Prolific Russian composer Nikolai Rimsky-Korsakov (1844-1908) is perhaps best known for his orchestral compositions, especially the symphonic suite Scheherazade (1888), based on the story of the sultan’s wife who tells him a series of stories for 1,001 nights (the Tales of the Arabian Nights.) Rimsky-Korsakov also wrote 15 operas, including The Tsar’s Bride (1898), as well as symphonies, choral music, and songs. One of his operas contains his famous short work, “The Flight of the Bumblebee.”
Rimsky-Korsakov was born into an aristocratic family who, though realizing their son had musical ability, did not take it seriously because being a composer was not considered suitable for someone of their social standing. Based on his parents’ wishes, he studied for a career in the Imperial Russian Navy. While at school, he took piano lessons. Rimsky-Korsakov became convinced as his studies progressed that he could make a career in music, even though he lacked the formal music training of a conservatory.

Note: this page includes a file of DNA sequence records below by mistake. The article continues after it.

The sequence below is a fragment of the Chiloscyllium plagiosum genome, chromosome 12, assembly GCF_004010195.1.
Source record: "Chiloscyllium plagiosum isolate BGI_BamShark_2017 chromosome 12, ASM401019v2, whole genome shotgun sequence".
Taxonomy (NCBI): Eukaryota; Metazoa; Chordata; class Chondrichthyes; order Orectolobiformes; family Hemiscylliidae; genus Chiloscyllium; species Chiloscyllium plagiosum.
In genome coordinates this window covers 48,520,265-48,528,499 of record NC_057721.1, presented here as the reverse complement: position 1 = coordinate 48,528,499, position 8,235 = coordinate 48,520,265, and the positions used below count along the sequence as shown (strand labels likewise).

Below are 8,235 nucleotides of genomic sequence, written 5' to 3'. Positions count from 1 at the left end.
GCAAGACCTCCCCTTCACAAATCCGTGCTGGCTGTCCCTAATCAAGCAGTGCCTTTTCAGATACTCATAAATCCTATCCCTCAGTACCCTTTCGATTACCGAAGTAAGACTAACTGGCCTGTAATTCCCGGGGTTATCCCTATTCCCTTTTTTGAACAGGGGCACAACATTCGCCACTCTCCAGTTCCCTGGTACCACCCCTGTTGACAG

He began composing his first symphony while at sea in the Russian navy. As his naval duties lessened, he found more time to compose. In 1871, he was invited to become a professor at the St. Petersburg Conservatory and in 1873 resigned his naval commission, devoting himself to teaching and composing. Ironically, the more he taught, the more he realized his need for more professional training. He began to study harmony, counterpoint, and orchestration in earnest. He is considered a highly skilled orchestrator.
He is also known for orchestrating, revising, and finishing the works of other Russian composers, notably Mussorgsky. Such work has generated controversy, however, as Rimsky-Korsakov “corrected” what he considered errors of harmony, etc. in other composers’ works.